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T3RU test

Definition:

The T3RU test measures the level of proteins that carry thyroid hormone in the blood.



Alternative Names:

Resin T3 uptake; T3 resin uptake; Thyroid hormone-binding ratio



How the test is performed:

Blood is typically drawn from a vein, usually from the inside of the elbow or the back of the hand. The site is cleaned with germ-killing medicine (antiseptic). The health care provider wraps an elastic band around the upper arm to apply pressure to the area and make the vein swell with blood.

Next, the health care provider gently inserts a needle into the vein. The blood collects into an airtight vial or tube attached to the needle. The elastic band is removed from your arm.

Once the blood has been collected, the needle is removed, and the puncture site is covered to stop any bleeding.

In infants or young children, a sharp tool called a lancet may be used to puncture the skin and make it bleed. The blood collects into a small glass tube called a pipette, or onto a slide or test strip. A bandage may be placed over the area if there is any bleeding.



How to prepare for the test:

Your health care provider will instruct you, if necessary, to stop taking drugs that may interfere with the test.

Drugs that can increase T3RU values include:

  • Anabolic steroids
  • Heparin
  • Phenytoin
  • Salicylates (high dose)
  • Warfarin

The following can increase thyroxin binding globulin (TBG) levels:

Drugs that can decrease T3RU values include:

  • Antithyroid medications
  • Birth control pills
  • Clofibrate
  • Estrogen
  • Thiazides

Pregnancy can also decrease T3RU levels.



How the test will feel:

When the needle is inserted to draw blood, some people feel moderate pain, while others feel only a prick or stinging sensation. Afterward, there may be some throbbing.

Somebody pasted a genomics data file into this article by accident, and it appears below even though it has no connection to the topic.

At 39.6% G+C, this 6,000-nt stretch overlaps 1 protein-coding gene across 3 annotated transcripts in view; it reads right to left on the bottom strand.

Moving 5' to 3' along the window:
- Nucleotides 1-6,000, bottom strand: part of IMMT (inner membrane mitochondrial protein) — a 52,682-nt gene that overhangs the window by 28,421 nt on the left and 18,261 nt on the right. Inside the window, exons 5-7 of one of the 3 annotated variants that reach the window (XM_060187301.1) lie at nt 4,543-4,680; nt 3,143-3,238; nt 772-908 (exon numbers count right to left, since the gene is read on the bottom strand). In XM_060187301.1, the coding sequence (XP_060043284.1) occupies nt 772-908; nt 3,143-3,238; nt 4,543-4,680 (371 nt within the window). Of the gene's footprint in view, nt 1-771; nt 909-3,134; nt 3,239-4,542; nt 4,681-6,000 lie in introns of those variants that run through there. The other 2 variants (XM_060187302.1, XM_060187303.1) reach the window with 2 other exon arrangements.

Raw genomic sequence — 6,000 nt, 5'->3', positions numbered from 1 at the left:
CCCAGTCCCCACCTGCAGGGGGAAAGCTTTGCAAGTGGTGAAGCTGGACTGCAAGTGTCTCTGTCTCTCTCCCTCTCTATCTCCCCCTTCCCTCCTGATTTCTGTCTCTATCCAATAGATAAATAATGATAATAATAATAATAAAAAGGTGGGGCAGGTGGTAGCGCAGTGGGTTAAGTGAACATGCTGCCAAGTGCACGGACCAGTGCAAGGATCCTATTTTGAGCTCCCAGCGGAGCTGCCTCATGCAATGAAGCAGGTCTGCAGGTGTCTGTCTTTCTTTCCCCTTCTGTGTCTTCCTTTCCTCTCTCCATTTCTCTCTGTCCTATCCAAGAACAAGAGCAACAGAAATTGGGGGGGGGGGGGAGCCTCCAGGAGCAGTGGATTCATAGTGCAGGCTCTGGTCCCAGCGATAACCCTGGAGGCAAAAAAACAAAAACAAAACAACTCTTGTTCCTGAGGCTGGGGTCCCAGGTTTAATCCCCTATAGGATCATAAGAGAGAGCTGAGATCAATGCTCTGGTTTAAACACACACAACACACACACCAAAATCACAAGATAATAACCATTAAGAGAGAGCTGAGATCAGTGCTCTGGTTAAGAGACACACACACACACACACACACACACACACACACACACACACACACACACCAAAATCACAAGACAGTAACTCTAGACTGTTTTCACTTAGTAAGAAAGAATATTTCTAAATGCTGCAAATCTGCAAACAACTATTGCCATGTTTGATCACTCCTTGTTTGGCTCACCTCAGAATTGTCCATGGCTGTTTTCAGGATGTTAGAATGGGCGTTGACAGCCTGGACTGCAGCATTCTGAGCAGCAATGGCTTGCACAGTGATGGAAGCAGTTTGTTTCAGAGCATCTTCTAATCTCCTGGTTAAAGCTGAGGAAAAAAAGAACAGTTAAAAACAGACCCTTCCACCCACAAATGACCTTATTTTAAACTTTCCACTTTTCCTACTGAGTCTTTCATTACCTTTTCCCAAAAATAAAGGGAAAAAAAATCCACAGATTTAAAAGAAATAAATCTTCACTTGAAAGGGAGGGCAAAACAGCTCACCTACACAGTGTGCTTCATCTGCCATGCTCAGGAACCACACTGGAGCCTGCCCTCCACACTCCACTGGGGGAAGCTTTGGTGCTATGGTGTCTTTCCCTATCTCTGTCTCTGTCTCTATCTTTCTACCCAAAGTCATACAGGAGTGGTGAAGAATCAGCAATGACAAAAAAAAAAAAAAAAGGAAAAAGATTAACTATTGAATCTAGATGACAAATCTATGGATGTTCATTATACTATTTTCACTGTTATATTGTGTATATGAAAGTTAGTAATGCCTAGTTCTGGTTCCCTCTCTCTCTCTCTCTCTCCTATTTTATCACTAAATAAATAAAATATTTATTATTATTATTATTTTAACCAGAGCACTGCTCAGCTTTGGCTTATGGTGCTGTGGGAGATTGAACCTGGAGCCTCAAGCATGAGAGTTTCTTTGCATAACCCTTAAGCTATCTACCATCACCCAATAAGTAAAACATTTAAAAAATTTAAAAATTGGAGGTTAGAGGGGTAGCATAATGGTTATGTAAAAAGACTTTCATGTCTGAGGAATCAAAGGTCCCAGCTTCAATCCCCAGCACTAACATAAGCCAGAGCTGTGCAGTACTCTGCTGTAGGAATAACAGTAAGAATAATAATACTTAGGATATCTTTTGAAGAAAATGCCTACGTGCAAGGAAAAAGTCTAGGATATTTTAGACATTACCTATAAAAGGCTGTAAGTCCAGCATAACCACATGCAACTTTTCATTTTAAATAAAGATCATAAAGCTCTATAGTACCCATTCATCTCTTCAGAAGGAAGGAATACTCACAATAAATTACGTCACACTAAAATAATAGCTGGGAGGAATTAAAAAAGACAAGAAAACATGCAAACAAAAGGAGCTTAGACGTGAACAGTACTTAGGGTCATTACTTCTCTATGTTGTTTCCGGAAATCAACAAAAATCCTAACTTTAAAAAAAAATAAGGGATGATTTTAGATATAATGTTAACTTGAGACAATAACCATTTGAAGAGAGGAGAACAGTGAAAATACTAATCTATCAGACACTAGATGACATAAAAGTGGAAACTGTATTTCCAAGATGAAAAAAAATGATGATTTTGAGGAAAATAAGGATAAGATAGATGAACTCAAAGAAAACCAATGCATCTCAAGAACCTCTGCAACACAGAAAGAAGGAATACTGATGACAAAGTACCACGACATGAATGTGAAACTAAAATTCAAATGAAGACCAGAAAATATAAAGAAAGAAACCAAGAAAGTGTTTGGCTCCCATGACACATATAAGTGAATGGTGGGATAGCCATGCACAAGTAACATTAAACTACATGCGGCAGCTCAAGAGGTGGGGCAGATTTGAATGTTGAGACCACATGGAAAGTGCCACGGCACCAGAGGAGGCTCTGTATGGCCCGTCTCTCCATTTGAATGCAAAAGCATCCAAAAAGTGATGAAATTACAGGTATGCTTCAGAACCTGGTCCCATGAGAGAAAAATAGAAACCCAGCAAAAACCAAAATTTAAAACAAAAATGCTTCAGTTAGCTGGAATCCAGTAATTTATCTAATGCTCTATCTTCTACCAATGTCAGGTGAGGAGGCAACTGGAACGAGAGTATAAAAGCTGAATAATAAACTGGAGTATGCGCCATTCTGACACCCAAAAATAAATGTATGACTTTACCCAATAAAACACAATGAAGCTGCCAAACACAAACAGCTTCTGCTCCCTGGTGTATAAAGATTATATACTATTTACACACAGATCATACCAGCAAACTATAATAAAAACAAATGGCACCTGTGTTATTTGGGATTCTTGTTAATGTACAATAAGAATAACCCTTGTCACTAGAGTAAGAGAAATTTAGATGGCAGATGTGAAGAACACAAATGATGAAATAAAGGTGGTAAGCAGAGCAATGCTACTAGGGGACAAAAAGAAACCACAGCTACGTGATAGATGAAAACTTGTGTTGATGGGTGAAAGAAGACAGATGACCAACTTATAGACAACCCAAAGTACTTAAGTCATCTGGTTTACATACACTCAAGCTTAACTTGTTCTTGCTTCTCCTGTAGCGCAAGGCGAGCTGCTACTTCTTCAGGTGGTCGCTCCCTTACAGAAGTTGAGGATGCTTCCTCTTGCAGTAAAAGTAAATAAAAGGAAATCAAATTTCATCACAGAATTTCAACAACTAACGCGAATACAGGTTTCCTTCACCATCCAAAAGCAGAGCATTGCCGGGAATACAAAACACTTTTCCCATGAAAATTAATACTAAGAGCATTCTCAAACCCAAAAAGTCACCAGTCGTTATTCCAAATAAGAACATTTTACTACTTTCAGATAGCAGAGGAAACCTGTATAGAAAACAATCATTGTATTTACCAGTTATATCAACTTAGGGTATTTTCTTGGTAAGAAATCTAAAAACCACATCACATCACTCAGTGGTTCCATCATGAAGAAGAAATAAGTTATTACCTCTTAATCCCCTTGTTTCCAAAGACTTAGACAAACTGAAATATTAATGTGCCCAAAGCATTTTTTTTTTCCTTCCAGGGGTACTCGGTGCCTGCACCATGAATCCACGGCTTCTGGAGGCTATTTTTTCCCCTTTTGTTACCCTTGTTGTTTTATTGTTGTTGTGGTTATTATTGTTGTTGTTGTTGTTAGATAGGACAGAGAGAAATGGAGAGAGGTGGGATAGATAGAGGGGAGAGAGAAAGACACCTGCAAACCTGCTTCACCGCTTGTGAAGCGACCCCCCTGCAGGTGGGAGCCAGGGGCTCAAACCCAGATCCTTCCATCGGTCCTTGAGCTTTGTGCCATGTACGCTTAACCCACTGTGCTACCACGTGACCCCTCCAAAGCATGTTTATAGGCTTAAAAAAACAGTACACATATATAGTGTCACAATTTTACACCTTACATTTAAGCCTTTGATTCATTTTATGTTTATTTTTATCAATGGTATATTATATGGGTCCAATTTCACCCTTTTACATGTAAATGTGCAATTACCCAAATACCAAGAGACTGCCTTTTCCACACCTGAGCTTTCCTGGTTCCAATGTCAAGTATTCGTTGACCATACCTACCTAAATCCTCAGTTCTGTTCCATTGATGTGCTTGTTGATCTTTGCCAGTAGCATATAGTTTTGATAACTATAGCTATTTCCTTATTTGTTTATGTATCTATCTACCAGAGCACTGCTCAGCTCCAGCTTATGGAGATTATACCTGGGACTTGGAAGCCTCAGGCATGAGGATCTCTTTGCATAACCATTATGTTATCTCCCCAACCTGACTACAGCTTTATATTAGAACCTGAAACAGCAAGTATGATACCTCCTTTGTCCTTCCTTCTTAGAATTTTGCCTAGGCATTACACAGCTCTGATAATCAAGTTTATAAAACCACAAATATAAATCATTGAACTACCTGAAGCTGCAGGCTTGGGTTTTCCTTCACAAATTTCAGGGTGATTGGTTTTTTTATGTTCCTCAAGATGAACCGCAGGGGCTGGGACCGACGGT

Why the test is performed:

This test is done to check your thyroid function. Thyroid function is complex and depends on the action of many different hormones, including thyroid-stimulating hormone (TSH), T3, and T4.

This test helps estimate the availability of thyroxin binding globulin (TBG). This is the protein that carries most of the T3 and T4 in the blood. The higher the level of TBG, the lower the value of T3RU. A higher T3RU value means less TBG is available, possibly as a result of hyperthyroidism .

Your doctor may order this test if you have signs of a thyroid disorder, including:

  • Hyperthyroidism
  • Hypothyroidism - primary
  • Hypothyroidism - secondary
  • Thyrotoxic periodic paralysis


Normal Values:

Normal values range from 24 - 37%.

Normal value ranges may vary slightly among different laboratories. Talk to your doctor about the meaning of your specific test results.



What abnormal results mean:

Greater than normal levels may indicate:

Lower than normal levels may indicate:

  • Acute hepatitis
  • Pregnancy
  • Underactive thyroid (hypothyroidism , primary hypothyroidism, or secondary hypothyroidism)
  • Use of estrogen

Abnormal results may also be due to an inherited condition of high TBG levels. Usually thyroid function is normal in these people.

Other conditions under which the test may be performed:



What the risks are:

Veins and arteries vary in size from one patient to another and from one side of the body to the other. Obtaining a blood sample from some people may be more difficult than from others.

Other risks associated with having blood drawn are slight but may include:

  • Excessive bleeding
  • Fainting or feeling light-headed
  • Hematoma (blood accumulating under the skin)
  • Infection (a slight risk any time the skin is broken)


References:

AACE Thyroid Task Force. American Association of Clinical Endocrinologists medical guidelines for clinical practice for the evaluation and treatment of hyperthyroidism and hypothyroidism. Endocr Pract. 2002;8(6):457-469.

Ladenson P, Kim M. Thyroid. In: Goldman L and Ausiello D, eds. Cecil Medicine. 23rd ed. Philadelphia, Pa: Saunders; 2007:chap 244.




Review Date: 4/20/2010
Reviewed By: Ari S. Eckman, MD, Division of Endocrinology and Metabolism, Johns Hopkins School of Medicine, Baltimore, MD. Review provided by VeriMed Healthcare Network. Also reviewed by David Zieve, MD, MHA, Medical Director, A.D.A.M., Inc.

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